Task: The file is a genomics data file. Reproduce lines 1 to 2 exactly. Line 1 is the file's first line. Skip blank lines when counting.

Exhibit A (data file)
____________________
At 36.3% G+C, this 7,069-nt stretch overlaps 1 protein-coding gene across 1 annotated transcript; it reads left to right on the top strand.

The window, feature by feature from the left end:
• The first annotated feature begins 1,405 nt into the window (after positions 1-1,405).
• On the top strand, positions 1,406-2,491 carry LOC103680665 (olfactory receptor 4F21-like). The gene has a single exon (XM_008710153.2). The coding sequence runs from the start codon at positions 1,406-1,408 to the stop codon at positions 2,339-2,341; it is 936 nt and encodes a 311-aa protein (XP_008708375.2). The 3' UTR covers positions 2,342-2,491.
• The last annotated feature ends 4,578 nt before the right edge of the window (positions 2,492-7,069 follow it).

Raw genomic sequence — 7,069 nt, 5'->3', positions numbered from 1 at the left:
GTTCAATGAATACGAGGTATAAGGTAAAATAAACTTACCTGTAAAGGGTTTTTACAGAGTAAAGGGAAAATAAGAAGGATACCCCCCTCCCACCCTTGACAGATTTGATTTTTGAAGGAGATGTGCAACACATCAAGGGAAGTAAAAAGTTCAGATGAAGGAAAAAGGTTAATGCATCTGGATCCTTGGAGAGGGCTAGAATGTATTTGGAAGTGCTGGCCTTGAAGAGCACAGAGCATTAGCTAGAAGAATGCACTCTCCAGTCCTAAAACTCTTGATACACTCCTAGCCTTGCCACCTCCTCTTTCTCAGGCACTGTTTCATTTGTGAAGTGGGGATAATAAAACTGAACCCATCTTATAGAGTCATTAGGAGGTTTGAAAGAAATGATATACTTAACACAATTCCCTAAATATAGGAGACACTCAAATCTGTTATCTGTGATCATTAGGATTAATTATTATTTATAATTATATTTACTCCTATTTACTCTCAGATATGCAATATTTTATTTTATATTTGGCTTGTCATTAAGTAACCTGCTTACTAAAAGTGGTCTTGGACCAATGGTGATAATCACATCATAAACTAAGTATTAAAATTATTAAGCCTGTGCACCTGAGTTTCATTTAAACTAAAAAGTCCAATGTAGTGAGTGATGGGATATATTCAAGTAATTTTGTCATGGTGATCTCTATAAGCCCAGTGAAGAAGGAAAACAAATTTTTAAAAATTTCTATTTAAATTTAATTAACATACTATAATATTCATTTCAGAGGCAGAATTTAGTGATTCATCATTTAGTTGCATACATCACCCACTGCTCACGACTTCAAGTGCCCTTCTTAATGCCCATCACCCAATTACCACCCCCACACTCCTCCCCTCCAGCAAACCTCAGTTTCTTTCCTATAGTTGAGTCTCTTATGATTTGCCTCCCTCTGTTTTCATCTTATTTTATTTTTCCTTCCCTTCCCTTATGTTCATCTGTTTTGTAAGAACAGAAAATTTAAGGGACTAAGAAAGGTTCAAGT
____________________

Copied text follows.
At 36.3% G+C, this 7,069-nt stretch overlaps 1 protein-coding gene across 1 annotated transcript; it reads left to right on the top strand.

The window, feature by feature from the left end: